While there are challenges to using arts-based approaches (e.g., community buy-in; time-consuming), the benefits of such work can be far-reaching. It is common for researchers to use arts-based methods (e.g., photovoice) to supplement the overarching research agenda. Consider a project that involves addressing gang violence among adolescents. There are important methods (i.e., surveys, neighborhood data) used to assess the context and the needs of a community. However, imagine that teens are actively involved in photographing and writing narratives about their community. Imagine the youth presenting their findings to key stakeholders and suggesting what to do about gang violence. The point is that arts-based methods can be a viable tool for citizen participation, using and building on community strengths, empowerment, and sustainable change.  In essence, community psychology research and practice can benefit from arts-based approaches.

**This post was written by Katherine Cloutier from Michigan State University, and Kyrah Brown from Wichita State University.

Haraway, D. (2001). Situated knowledges: The science question in feminism and the privilege of partial perspective. In M. Lederman & I. Bartsch (Eds.), The gender and science reader (pp. 169-188). London: Routledge.
Harding, S. (1987). Introduction: Is there a feminist method? In S. Harding (Ed.), Feminism and methodology: Social science issues (pp. 1-14). Bloomington: Indiana University Press.
Leavy, P. (2009). Method meets art: Arts-based research practice. New York: The Guilford Press.
Rappaport, J. (2005). Community psychology is (thank God) more than science. American Journal of Community Psychology, 35(3/4), 231-238. doi: 10.1007/s10464-005-3402-6
Wallerstein, N., & Duran, B. (2003). The conceptual, historical, and practice roots of community based participatory research and related participatory traditions. In M. Minkler & N. Wallerstein (Eds.), Community-based participatory research for health (pp. 27-52). San Francisco: Jossey-Bass.
Wang, C. C. (1999). Photovoice: A participatory action research strategy applied to women's health. Journal of Women's Health, 8(2), 185-192.
Wang, C., & Burris, M. A. (1994). Empowerment through photo novella: Portraits of participation. Health Education & Behavior, 21(2), 171-186. doi: 10.1177/109019819402100204

Friday, March 23, 2012

Ethics and Community Psychology

We all are enthusiastic about the current push to identify the competencies we bring to our work in communities and to learn how to best train students to acquire the competencies. Did you know that one of the ethical principles of psychologists is to be competent? Standard 2 of the ethical principles is “competence” – that a psychologist will only practice within the person’s competence boundaries, is obligated to acquire training to become competent and maintain competence, etc. See .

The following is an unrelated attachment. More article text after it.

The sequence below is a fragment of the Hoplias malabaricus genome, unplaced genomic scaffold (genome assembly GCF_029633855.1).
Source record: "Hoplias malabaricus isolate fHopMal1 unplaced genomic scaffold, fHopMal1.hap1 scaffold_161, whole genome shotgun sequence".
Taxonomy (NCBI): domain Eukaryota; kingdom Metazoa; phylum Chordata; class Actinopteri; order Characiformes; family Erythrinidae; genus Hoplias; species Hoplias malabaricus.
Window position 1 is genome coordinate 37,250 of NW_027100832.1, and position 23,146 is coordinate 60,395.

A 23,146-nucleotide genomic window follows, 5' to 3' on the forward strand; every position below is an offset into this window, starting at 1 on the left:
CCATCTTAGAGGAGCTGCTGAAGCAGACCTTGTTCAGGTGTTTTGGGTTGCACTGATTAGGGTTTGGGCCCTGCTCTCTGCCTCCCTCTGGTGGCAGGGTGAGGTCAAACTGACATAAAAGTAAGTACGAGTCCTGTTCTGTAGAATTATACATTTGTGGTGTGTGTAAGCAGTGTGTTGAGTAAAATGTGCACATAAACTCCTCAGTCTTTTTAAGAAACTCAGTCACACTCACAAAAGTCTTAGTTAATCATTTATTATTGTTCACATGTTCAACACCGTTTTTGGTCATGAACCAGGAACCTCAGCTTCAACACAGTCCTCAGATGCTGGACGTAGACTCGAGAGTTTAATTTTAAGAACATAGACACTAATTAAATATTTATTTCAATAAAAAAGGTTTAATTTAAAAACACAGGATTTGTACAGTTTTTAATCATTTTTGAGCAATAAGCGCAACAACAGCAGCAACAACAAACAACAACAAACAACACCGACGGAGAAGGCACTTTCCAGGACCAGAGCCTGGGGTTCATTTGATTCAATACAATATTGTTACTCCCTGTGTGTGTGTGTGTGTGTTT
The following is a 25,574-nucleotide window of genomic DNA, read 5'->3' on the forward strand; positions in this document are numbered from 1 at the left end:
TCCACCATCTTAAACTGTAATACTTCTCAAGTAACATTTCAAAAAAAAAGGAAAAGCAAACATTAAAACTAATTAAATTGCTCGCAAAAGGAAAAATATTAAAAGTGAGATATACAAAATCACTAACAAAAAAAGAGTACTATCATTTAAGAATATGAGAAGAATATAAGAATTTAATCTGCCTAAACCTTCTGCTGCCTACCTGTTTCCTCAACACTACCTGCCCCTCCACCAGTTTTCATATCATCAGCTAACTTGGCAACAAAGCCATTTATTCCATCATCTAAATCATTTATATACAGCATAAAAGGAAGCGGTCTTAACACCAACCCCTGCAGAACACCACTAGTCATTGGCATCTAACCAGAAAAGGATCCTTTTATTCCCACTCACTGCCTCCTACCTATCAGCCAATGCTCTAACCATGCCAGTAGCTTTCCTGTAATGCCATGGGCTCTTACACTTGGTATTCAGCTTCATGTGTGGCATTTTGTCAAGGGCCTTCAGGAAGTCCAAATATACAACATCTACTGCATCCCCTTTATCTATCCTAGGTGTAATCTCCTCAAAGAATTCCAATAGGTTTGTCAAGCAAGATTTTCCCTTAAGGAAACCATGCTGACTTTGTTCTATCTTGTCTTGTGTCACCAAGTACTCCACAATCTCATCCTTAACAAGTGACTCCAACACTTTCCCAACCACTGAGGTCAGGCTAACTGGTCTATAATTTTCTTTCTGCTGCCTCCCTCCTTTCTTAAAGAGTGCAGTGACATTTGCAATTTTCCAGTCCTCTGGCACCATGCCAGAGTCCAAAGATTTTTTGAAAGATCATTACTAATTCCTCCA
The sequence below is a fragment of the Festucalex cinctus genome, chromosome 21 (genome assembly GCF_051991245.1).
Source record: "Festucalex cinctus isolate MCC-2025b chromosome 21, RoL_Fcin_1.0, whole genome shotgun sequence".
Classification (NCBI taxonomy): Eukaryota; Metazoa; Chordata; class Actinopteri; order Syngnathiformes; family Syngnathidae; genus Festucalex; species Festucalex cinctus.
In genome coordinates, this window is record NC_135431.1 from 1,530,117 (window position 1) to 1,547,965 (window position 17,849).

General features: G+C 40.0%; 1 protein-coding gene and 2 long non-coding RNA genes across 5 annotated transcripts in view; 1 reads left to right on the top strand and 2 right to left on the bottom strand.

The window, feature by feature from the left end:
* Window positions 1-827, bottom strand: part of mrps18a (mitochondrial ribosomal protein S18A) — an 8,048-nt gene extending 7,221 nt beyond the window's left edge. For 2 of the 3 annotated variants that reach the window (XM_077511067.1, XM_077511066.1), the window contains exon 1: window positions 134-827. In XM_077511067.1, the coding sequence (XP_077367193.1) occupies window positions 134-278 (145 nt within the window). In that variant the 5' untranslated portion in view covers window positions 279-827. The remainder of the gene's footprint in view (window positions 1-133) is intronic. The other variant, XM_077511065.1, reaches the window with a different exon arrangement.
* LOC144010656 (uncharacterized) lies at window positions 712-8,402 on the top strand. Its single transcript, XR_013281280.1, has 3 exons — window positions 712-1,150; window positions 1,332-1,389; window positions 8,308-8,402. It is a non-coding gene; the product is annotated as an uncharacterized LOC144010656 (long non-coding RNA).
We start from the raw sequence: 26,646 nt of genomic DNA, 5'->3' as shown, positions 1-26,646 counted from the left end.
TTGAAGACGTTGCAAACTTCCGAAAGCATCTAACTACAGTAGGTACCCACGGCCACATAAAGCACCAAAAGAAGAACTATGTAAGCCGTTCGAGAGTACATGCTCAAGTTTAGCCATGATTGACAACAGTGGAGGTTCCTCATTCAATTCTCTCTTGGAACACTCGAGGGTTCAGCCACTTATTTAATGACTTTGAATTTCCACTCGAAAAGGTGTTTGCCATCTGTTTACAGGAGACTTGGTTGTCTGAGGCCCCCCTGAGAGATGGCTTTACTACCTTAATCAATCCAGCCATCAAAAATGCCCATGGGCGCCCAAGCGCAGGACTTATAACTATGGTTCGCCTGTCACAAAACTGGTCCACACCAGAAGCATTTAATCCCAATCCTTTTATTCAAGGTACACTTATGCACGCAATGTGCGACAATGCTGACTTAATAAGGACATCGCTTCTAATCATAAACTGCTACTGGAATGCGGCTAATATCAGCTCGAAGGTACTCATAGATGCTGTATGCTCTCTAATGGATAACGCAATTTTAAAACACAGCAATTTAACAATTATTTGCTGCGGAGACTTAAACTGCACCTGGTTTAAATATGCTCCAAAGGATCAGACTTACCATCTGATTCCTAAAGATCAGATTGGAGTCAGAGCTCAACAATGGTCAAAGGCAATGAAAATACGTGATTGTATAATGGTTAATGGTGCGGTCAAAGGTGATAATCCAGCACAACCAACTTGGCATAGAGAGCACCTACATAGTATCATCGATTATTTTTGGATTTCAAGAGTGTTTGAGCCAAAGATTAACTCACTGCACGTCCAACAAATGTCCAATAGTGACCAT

One of the proposed competencies is evaluation. The importance of this competency was brought home to me recently when I reviewed an evaluation of a civic organization that had been conducted by a company that claims competence in conducting evaluations. In brief, like so many nonprofits these days struggling to survive, the Board of Directors of the civic organization was considering eliminating a ten year old program (call it “S”) because it was not financially self sustaining. Prior large financial donations from corporations and foundations had faded away so the parent nonprofit organization was subsidizing program S to keep it going. As overall resources tightened, the Board decided to rethink its continuance of its subsidy of program S and therefore to question the value of S’s brand. In this weak economy, I presume that many organizations are similarly scrutinizing their programs, divisions, etc. to excise the weaker units.

The Board of Directors contracted with a local company (a full service management company, in existence 15 years, that has contracts ranging from the federal government down to small community based organizations) to conduct an evaluation of program S. On paper, the company appeared competent. It defined evaluation as: “.. a process that critically examines a program. It involves collecting and analyzing information about a program’s activities, characteristics, and outcomes. Its purpose is to make judgments about a program, to improve its effectiveness, and/or to inform programming decisions. Evaluation is essentially the systematic investigation of the merit, worth, or significance of any object, activity, or program.” So far, so good. The materials go on to assert that a great evaluation should employ “rigorous methodology” and should be “inclusive,” “complete,” take in “diverse viewpoints,” etc

And yet …. I noted that the company’s content-filled website does not list the number of employees nor does it reveal a single name or expertise or background of its employees.